Managing Change Through Developing People
Putting people at the centre of our thinking about managing and leading change is neither irrelevant or flaky. It is probably the only certainty we can rely on, in a world where risk, chaos, and the unknowable are part of everyone’s lives.
Seeing organisations as collections of individuals becomes harder the bigger you get. Just how do you put people meaningfully at the centre of your handling of change when there are 120,000 of them? On that scale you naturally want rules and systems to help cope with such size. No wonder therefore that the larger corporations often struggle with creating change strategies that are based around people and puzzle how they can “roll out” programmes from the centre.
Managing change through developing people is probably the only sure way that in the future, companies will be able to have some real influence on their destiny. Instead of lip service being paid to “people are our greatest assets” this will have to become a reality. Why? Because not much else will work, or work for long. Only by developing individuals to contribute creatively, flexibly, and take responsibility for results can companies expect to respond rapidly enough to the ever shifting environment, in which what was predictable last week is now no longer quite so certain.
The shift to managing change through developing people also reverses some of the traditional approaches that once stood companies in good stead. For example, planning ceases to be something done by just the “experts” or even the top team. Now it means that a far wider constituency must be involved in deciding what is both desirable and possible. Old style arguments that the “minions” simply don’t know enough to take part in such exercises won’t wash. Instead new forms of sharing crucial and perhaps sensitive information need to be devised.
Strategic thinking too works differently when developing people is the main driving force behind change. Instead of strategy being the “how” of implementing plans drawn up by some small company coterie, now the issue is “what sort of company capability is needed?” and from there the realities of strategy begin to emerge as more meaningful change plans.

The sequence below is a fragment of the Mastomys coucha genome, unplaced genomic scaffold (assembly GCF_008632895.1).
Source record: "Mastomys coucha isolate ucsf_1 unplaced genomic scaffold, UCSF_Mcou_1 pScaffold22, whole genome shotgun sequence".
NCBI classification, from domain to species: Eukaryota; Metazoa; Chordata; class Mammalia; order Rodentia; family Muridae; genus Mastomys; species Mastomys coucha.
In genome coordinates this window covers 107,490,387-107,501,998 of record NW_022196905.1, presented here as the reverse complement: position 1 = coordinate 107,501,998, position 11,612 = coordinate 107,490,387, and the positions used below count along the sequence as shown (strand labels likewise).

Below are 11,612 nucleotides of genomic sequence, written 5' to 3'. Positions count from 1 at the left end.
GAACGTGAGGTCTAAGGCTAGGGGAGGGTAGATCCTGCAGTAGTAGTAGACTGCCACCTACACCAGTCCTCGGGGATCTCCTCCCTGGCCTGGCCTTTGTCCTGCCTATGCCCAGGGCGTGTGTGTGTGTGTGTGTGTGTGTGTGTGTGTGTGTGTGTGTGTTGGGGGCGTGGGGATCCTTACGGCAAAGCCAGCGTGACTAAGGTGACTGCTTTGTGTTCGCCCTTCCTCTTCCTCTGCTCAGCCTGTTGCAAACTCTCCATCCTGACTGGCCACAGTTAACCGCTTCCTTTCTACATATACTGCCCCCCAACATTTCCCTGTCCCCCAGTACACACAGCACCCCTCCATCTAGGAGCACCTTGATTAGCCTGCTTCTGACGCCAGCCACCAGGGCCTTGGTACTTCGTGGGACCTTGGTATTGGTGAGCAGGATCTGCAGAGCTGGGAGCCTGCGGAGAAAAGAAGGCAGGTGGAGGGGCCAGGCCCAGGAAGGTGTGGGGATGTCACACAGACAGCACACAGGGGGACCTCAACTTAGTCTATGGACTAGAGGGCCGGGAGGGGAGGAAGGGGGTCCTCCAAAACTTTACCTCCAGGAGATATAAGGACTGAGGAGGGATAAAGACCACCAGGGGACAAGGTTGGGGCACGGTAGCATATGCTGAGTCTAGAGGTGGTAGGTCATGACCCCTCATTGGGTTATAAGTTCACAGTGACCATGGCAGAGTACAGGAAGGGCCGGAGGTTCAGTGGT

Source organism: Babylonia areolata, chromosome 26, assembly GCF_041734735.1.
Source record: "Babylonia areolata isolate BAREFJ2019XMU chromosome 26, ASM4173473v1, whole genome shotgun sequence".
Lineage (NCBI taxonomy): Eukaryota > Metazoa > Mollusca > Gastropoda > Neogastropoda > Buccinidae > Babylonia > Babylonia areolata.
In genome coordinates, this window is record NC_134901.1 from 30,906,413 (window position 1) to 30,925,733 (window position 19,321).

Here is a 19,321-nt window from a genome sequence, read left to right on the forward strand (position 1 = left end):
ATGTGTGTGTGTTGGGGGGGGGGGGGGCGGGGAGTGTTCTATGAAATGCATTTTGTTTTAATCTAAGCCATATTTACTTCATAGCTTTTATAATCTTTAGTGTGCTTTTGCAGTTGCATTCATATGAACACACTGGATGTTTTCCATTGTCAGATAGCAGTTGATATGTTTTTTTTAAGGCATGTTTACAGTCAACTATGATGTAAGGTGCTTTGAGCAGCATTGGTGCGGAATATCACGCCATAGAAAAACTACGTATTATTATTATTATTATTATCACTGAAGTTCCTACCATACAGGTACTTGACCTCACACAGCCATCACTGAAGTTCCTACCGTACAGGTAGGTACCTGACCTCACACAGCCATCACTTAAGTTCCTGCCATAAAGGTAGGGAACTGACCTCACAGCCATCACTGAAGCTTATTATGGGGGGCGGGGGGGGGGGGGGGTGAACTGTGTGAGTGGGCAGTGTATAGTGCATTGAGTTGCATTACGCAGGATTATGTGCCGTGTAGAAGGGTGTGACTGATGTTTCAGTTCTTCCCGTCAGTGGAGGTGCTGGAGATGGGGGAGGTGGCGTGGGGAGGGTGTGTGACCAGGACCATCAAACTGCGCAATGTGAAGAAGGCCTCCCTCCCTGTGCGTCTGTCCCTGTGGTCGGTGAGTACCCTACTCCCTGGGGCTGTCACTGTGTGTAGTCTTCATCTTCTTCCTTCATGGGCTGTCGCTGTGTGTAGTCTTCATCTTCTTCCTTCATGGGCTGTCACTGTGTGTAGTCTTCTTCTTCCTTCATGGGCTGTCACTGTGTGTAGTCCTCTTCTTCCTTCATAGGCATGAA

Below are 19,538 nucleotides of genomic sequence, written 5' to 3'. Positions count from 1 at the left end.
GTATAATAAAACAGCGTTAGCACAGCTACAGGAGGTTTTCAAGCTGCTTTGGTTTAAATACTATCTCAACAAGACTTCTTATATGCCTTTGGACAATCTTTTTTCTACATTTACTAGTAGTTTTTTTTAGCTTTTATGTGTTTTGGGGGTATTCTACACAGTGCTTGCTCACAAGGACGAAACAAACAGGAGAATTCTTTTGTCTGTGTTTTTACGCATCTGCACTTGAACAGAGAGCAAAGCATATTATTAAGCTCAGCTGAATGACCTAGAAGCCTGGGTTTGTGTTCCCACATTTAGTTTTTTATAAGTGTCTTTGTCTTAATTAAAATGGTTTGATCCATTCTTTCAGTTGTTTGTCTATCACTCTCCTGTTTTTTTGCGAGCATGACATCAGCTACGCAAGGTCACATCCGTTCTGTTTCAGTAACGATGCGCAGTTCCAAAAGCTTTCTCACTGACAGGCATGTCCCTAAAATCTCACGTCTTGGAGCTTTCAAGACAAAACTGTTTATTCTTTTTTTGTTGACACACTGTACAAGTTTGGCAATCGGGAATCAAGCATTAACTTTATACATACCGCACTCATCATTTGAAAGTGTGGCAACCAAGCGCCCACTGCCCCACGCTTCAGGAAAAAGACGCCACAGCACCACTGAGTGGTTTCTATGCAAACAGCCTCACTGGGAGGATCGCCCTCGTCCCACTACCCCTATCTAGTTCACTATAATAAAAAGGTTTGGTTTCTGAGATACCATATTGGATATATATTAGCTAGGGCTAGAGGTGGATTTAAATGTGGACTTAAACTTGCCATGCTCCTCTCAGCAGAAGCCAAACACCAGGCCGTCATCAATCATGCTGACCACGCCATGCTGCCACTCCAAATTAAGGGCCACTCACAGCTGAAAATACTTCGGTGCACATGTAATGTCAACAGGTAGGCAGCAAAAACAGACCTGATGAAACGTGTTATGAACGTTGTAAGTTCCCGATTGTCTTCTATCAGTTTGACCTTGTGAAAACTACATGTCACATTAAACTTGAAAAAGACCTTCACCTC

Or take for example the advice usually given to managers about communicating major change, the kind that happens every five or so years, rather than normal operational change. That advice usually boils down to doing more in respect of values, mission and vision. Supporting these are the traditional videos, publications, large public meetings and executive road shows. Yet all the evidence suggests these approaches are flawed.
When you manage major change through developing people, communication alters. A study in the US for example, found that while seventy per cent of companies had revised their corporate mission statements during recent re-structuring, only 9% felt that these actions helped them to achieve the objectives of the restructuring.
The best way to communicate a major change to front line people is face-to-face. Better still do it through those who daily deal with the front line troops, such as supervisors, rather than through large meetings and corporate “theatre.” Secondly rely on facts, not esoteric concepts like vision, mission or values.
Underpinning the view that managing change through developing people is the only sensible way forward is the realisation that the burden of change typically rests on so few people. That is, the number of people at every level who make committed, imaginative contributions to organisational success is simply too small. Far more people need to take an active role in the business and to care deeply about success.
To achieve the required shift in commitment and input to managing change means a different approach in which “people development” is a central strategy, not an add on extra. When Managing change through developing people, the process is “inclusive” and no longer exclusive.
Putting people development at the heart of change management promises to transform how we think and approach managing change. Again in the US research has shown that while the top companies had nearly all implemented at least one major change programme over a fifteen year period, less than a third of these initiatives produced an improvement in bottom line results, and only half led to any increase in share price. With that kind of wasted effort there seems little choice but to try a better way.